This study suggests the answer is yes. And in today’s NYT, this article illustrates why that might be important. Entitled “Drawing a Line Between Enduring Harm and Legitimate Fear,” it explains that a culture of forced marriage and genital circumcision does not provide a legitimate basis for asylum in the United States. Author Adam Liptak wrote:
… Lauri Steven Filppu, writing for a three-member panel of the immigration board, was measured in his sympathy.
â€œIt is understandable,”he wrote, that Ms. Traore,”an educated young woman, would prefer to choose her own spouse rather than acquiesce to pressure from her family to marry someone she does not love and with whom she expects to be unhappy. The respondent has also expressed valid concerns about possible birth defects resulting from a union with her first cousin.”
â€œWhile we do not discount the respondent’s concerns,”Mr. Filppu continued,”we do not see how the reluctant acceptance of family tradition over personal preference can form the basis”for allowing Ms. Traore to stay in the United States.
Karen Musalo, the director of the Center for Gender and Refugee Studies at Hastings College of the Law, said that reasoning was the product of a judicial system dominated by men.
â€œAre women’s rights human rights?”Professor Musalo asked.”Isn’t it a human right not to be forced into a marriage?”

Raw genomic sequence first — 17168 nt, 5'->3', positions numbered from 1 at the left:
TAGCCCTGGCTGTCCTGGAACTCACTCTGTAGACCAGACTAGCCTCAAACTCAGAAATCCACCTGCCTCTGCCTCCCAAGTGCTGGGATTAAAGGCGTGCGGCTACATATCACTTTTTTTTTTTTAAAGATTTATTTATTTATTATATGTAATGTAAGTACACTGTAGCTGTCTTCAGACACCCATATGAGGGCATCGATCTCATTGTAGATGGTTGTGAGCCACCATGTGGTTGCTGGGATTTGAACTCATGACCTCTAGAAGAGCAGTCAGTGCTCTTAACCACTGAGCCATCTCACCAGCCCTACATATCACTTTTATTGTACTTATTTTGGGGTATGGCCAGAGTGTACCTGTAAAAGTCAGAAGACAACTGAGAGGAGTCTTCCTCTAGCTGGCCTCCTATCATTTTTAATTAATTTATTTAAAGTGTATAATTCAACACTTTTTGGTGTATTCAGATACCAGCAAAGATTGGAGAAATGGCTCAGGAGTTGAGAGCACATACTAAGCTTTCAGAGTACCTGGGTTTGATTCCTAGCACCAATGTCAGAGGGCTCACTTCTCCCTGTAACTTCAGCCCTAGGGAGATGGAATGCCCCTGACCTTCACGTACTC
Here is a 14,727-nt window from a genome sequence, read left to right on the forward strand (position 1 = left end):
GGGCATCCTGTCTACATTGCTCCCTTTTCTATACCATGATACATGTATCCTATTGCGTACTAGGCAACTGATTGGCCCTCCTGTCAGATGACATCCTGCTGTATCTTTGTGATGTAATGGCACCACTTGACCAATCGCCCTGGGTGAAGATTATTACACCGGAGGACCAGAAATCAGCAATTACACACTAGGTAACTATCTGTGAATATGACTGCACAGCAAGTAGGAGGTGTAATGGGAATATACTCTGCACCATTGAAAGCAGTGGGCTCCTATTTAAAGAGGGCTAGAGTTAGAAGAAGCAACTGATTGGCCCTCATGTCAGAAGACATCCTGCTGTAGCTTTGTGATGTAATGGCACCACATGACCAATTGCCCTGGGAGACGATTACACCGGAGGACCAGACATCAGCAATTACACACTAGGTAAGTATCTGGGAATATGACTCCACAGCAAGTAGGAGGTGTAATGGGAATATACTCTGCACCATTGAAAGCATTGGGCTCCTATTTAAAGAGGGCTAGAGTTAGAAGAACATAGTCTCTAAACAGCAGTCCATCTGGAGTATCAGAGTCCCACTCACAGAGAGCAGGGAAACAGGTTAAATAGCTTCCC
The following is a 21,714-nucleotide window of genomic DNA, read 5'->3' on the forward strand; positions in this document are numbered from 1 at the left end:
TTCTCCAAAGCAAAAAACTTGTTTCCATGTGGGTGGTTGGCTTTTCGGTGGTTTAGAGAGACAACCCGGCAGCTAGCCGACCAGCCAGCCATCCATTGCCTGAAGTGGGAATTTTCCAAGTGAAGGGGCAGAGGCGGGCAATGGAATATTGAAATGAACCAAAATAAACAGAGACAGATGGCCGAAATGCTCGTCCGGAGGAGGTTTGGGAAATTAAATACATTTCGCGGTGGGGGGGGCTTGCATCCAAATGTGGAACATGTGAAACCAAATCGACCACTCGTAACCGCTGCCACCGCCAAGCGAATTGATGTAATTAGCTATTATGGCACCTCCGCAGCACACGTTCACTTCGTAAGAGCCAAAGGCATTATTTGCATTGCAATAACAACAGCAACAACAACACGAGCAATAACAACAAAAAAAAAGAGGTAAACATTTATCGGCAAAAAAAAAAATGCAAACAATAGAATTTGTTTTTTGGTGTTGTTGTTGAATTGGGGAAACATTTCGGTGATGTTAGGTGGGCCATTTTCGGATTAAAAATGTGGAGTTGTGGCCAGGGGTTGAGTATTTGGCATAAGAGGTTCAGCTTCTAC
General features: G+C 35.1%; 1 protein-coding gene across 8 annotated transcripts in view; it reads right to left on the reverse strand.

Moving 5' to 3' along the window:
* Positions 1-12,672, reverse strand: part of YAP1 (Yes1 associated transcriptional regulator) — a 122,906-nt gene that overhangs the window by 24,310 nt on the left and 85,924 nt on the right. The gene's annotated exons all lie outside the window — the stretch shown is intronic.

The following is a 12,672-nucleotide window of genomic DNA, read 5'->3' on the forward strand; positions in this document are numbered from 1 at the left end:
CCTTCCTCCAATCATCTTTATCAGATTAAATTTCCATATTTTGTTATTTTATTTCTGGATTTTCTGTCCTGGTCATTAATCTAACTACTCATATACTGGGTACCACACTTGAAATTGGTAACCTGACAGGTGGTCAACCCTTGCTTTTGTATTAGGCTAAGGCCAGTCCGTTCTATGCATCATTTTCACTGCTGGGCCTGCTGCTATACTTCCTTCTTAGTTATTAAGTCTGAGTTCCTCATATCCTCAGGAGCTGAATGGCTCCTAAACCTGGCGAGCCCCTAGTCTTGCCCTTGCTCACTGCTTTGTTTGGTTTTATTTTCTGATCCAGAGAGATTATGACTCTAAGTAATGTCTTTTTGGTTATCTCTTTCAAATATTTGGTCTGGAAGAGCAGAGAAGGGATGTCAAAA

Last week, Ms. Traore’s lawyers filed a motion for reconsideration. They noted that the logic of the board’s decision was not always easy to follow.
The board acknowledged, for instance, that women who have been subjected to forced sterilization are routinely granted asylum even though that procedure, like genital cutting, cannot be repeated. The board, which is part of the Justice Department, rejected the reasoning of a 2005 decision by the federal appeals court in California, which refused to deport a woman who had been subjected to genital cutting in Somalia.
â€œLike forced sterilization,”Judge Stephen Reinhardt wrote for a unanimous three-judge panel of the United States Court of Appeals for the Ninth Circuit,”genital mutilation permanently disfigures a woman, causes long-term health problems, and deprives her of a normal and fulfilling sexual life.”
That is an understatement, Professor Musalo said.
â€œThe kind of physical and psychological devastation that goes along with female genital cutting is profound,”Professor Musalo said.”It results in sex that is absolutely torturous, that not only has no pleasure but is a locus point of pain and agony.”
Ms. Traore used simpler language.
â€œI don’t feel great in my body,”she said.”A woman needs to be complete.”
Professor Musalo had a theory about why the board treated forced sterilization differently from genital cutting. Sterilization affects procreation and motherhood, which are valued by men. Genital cutting, by contrast, affects only women’s sexual pleasure and autonomy. …
Via john v burke, with thanks.